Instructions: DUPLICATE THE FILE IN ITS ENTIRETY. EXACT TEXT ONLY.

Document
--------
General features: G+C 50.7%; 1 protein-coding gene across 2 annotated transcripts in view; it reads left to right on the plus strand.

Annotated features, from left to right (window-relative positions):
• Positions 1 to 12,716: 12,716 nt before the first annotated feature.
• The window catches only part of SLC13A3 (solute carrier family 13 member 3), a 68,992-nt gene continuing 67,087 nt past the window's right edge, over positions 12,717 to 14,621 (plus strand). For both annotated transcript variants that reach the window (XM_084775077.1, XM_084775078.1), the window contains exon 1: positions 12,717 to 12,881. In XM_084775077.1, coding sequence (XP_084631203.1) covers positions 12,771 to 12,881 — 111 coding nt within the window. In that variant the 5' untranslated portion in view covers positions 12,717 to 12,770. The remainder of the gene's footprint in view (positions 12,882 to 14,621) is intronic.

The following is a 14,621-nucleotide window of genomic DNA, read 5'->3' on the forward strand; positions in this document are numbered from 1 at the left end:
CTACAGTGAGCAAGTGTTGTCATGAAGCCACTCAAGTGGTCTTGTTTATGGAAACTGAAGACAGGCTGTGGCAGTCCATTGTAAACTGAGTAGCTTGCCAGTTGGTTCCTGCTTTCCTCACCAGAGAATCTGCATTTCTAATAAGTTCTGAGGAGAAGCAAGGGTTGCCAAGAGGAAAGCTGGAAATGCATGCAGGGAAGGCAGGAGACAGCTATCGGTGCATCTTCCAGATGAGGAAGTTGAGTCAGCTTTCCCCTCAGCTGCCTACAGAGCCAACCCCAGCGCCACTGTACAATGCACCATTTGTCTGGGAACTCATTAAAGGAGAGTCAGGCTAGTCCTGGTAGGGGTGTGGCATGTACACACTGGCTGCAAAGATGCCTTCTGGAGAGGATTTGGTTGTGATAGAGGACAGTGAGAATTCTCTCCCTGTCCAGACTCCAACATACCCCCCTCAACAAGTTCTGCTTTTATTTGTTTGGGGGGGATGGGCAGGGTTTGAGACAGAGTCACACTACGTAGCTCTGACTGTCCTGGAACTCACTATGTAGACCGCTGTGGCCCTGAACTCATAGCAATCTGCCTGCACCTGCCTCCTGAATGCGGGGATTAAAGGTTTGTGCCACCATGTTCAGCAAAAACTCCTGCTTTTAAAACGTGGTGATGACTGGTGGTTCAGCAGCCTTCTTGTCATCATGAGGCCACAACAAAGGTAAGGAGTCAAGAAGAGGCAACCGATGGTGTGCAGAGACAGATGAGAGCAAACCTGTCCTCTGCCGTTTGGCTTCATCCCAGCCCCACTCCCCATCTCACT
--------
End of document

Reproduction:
General features: G+C 50.7%; 1 protein-coding gene across 2 annotated transcripts in view; it reads left to right on the plus strand.

Annotated features, from left to right (window-relative positions):
• Positions 1 to 12,716: 12,716 nt before the first annotated feature.
• The window catches only part of SLC13A3 (solute carrier family 13 member 3), a 68,992-nt gene continuing 67,087 nt past the window's right edge, over positions 12,717 to 14,621 (plus strand). For both annotated transcript variants that reach the window (XM_084775077.1, XM_084775078.1), the window contains exon 1: positions 12,717 to 12,881. In XM_084775077.1, coding sequence (XP_084631203.1) covers positions 12,771 to 12,881 — 111 coding nt within the window. In that variant the 5' untranslated portion in view covers positions 12,717 to 12,770. The remainder of the gene's footprint in view (positions 12,882 to 14,621) is intronic.

The following is a 14,621-nucleotide window of genomic DNA, read 5'->3' on the forward strand; positions in this document are numbered from 1 at the left end:
CTACAGTGAGCAAGTGTTGTCATGAAGCCACTCAAGTGGTCTTGTTTATGGAAACTGAAGACAGGCTGTGGCAGTCCATTGTAAACTGAGTAGCTTGCCAGTTGGTTCCTGCTTTCCTCACCAGAGAATCTGCATTTCTAATAAGTTCTGAGGAGAAGCAAGGGTTGCCAAGAGGAAAGCTGGAAATGCATGCAGGGAAGGCAGGAGACAGCTATCGGTGCATCTTCCAGATGAGGAAGTTGAGTCAGCTTTCCCCTCAGCTGCCTACAGAGCCAACCCCAGCGCCACTGTACAATGCACCATTTGTCTGGGAACTCATTAAAGGAGAGTCAGGCTAGTCCTGGTAGGGGTGTGGCATGTACACACTGGCTGCAAAGATGCCTTCTGGAGAGGATTTGGTTGTGATAGAGGACAGTGAGAATTCTCTCCCTGTCCAGACTCCAACATACCCCCCTCAACAAGTTCTGCTTTTATTTGTTTGGGGGGGATGGGCAGGGTTTGAGACAGAGTCACACTACGTAGCTCTGACTGTCCTGGAACTCACTATGTAGACCGCTGTGGCCCTGAACTCATAGCAATCTGCCTGCACCTGCCTCCTGAATGCGGGGATTAAAGGTTTGTGCCACCATGTTCAGCAAAAACTCCTGCTTTTAAAACGTGGTGATGACTGGTGGTTCAGCAGCCTTCTTGTCATCATGAGGCCACAACAAAGGTAAGGAGTCAAGAAGAGGCAACCGATGGTGTGCAGAGACAGATGAGAGCAAACCTGTCCTCTGCCGTTTGGCTTCATCCCAGCCCCACTCCCCATCTCACT